Another commonly modified part of sports cars or “riced” out cars is called “camber”. Camber is measure of the wheel perpendicular to the ground. Camber is measured in degrees, either positive or negative.


Positive camber is when the top of the wheel sticks further out than the bottom of the wheel. Positive camber is usually not used on vehicles because it is very dangerous. When a vehicle goes into a turn the weight is shifted onto the outside of the tire, which is a very small portion of the tire. While this helps turn-in, it also causes very dangerous loss of traction in certain situations. The only cars that use positive camber is NASCAR cars. Positive camber is also typically seen on vehicles that are not properly maintained.



Negative camber is when the bottom of the wheel sticks out further than the top of the wheel. This is seen in small amounts on every properly maintain vehicle. Unlike positive camber, negative camber actually helps provide safety in most turning situations. When a car is turning the weight is shifted to the outside edge of the vehicle, with negative camber it actually provides a wider contact patch with the road on the tire that the weight is being transferred to. Ergo, a safer turn providing more traction, equalling a faster car.

 ricey negative

Unfortunately many ricers enjoy the look of this on a lowered car, which is sometimes called stance. Past a few negative degrees this can actually hinder the performance of the vehicle, reducing the functionality of the suspension and the safety of that vehicles.


Spoilers? But aren’t they ricey?

But is it Ricey?

Everyone at some point in their life has driven past a heavily modified car and thought “Wow, what a ricer!”, or something similar to that. Is their a point to all of the modifications? Does it actually do something? Is it just for looks? This page is going to dive into different aspects of the automotive scene and where these “Ricey” automotive modifications actually originate.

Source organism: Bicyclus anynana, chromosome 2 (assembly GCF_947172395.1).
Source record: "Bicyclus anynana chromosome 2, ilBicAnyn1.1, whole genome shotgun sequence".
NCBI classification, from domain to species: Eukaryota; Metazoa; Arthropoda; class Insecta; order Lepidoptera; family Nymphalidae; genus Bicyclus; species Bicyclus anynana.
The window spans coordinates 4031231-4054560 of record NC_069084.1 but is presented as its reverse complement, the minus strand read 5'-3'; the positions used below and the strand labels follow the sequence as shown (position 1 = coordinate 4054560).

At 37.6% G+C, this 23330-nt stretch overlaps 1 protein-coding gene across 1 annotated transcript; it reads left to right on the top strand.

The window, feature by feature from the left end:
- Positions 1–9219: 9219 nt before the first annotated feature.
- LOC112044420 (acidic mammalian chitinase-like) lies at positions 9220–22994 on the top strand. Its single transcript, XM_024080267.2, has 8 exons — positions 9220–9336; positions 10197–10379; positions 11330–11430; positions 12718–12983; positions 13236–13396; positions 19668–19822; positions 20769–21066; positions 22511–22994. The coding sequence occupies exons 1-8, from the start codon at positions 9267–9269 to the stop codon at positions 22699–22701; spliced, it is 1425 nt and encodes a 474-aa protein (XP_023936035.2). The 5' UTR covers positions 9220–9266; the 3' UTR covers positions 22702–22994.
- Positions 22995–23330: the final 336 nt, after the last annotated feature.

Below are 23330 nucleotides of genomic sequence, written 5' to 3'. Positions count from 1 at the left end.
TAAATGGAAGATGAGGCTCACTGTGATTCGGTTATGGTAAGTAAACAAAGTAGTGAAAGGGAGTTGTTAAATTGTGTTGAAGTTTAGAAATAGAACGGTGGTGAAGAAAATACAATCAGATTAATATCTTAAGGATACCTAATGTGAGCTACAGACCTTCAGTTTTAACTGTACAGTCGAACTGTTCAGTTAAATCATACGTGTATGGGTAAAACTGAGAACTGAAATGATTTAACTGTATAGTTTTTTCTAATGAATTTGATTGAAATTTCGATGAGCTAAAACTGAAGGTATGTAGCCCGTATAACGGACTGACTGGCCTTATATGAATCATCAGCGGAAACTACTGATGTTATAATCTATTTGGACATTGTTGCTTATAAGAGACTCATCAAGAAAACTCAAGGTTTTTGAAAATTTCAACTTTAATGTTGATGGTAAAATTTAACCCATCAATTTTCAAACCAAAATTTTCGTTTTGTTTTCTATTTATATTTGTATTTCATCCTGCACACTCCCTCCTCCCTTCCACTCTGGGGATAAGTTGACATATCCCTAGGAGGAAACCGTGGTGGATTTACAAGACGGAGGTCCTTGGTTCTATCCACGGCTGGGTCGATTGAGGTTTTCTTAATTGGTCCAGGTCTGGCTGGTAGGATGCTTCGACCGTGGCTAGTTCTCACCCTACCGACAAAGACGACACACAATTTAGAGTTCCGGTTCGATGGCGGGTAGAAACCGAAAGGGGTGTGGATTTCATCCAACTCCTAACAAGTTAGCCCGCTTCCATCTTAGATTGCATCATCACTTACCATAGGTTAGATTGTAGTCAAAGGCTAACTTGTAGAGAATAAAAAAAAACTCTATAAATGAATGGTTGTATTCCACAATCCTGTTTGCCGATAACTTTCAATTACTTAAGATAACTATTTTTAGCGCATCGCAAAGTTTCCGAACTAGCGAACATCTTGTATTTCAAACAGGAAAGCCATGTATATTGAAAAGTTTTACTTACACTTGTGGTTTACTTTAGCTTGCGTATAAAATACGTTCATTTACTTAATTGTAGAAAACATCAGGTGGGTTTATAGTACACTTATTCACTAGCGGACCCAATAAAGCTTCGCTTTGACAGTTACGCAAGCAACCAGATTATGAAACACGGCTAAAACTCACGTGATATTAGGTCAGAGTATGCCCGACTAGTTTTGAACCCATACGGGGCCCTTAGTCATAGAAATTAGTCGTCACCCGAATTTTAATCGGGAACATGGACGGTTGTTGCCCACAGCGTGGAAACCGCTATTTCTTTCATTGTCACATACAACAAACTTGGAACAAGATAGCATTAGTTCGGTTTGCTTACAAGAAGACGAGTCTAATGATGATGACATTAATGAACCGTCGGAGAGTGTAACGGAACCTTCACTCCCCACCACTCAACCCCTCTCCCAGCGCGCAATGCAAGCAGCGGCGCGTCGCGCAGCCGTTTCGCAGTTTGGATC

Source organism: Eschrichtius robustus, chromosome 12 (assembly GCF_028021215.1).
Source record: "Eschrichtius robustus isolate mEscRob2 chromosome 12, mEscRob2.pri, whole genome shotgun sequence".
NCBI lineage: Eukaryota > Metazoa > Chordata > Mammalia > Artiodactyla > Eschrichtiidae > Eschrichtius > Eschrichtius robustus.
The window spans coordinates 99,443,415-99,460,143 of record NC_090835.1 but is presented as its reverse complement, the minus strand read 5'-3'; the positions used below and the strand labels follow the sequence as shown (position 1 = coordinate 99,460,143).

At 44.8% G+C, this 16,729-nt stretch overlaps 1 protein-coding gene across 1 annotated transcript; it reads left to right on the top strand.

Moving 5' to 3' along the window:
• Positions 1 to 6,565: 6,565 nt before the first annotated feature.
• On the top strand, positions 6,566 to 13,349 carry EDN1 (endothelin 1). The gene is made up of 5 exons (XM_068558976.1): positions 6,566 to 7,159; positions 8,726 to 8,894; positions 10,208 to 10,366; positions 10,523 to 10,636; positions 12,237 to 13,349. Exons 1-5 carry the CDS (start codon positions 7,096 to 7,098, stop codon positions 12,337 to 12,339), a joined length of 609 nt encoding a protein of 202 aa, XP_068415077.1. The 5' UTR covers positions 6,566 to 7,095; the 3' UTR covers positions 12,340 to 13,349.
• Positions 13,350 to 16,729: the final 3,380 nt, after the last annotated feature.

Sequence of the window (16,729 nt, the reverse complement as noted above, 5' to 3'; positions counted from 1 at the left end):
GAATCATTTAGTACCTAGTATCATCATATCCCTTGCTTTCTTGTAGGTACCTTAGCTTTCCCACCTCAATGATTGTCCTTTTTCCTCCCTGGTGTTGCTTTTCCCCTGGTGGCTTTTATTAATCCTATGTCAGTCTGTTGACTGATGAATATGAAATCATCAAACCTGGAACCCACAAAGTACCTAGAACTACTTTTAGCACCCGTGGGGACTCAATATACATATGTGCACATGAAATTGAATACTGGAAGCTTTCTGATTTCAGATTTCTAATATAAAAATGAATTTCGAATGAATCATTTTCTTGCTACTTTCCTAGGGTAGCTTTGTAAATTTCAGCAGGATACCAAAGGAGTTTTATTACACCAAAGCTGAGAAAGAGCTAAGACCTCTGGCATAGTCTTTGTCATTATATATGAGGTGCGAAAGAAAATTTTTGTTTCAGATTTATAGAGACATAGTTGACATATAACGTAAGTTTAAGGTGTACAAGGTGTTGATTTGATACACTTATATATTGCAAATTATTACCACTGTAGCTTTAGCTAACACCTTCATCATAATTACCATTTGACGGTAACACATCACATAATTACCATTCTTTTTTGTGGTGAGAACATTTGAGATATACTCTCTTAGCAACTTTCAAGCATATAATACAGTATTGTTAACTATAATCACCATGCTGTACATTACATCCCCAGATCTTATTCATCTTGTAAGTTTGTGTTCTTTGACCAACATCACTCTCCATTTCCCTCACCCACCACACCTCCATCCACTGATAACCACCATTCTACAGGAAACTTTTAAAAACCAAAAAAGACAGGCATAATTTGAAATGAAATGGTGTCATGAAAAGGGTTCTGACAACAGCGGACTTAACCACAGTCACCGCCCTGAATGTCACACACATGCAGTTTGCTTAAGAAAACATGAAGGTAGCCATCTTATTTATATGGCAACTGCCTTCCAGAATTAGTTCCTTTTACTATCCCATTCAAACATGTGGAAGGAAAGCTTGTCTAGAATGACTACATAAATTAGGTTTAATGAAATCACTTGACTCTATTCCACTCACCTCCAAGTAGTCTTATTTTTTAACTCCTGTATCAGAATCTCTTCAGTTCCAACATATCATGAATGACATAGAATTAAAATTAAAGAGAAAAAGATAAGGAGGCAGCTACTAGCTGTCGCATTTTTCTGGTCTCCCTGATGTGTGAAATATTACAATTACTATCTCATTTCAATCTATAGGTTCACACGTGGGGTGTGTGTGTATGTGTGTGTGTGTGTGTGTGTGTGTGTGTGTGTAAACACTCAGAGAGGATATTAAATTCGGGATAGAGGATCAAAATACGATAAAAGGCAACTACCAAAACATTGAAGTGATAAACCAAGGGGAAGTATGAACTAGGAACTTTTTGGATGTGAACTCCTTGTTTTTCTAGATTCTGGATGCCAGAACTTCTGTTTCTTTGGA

Lets start from the beginning…. “Ricer” a term that is loosely thrown around in todays day and age. The Urban dictionary’s definition of a ricer is “A person who makes unnecessary modifications to their most often import car (hence the term “rice“) to make it (mostly make it look) faster.”. The import cars that its referring to are typically cars like, Honda Civics, Accords, Integras, CRXs, RSXs, Del Sols, Mitsubishi Eclipses, Lancers, Subaru Imprezas and WRXs. These cars are typically manufactured overseas in areas like Japan, where rice is a staple to their everyday cuisine.

Lets start with the first one. Typically the most commonly seen modification to any car, the spoiler.  

A majority of cars today come stock from the manufacturer with some version of a spoiler or “wing”, but are they ricey?

Spoilers were designed for two main reasons. To reduce the amount of drag on your car and to increase the amount of down force applied to a vehicle.

While there are many different shapes and sizes of “wings” that you may see equipped on a car, they mostly fall under two categories; spoilers and airfoils. In the first section of “Is It Ricey?” we will talk about the two main types and wether or not they help provide added function to the vehicle they may be equipped on.

An air foil is made to deflect the airflow upward to generate down-force on the rear of the vehicle. These are not meant to improve the aerodynamics of a vehicle. An aggressive airfoil actually increases the amount of drag on a car but in return helps gain traction at high speeds. You typically only see aggressive airfoils on formula 1 racecars, where grip is absolutely critical to success in racing.

A spoiler is something to disturb the localized air flow on a vehicle to help improve the overall airflow around a vehicle as a whole. By adding a barrier to an area of undesirable air flow so that the behavior of the air shifts to make it more desirable. This is why companies put them on economy cars to help improve the cars fuel economy.

Typically the airstream over a vehicle will flow around the obstruction without entering the blind pocket so the bulk of the airflow doesn’t even hit the spoiler. A properly designed spoiler can improve the drag on a vehicle even though it looks like a wall. Of course this only works if it is done right.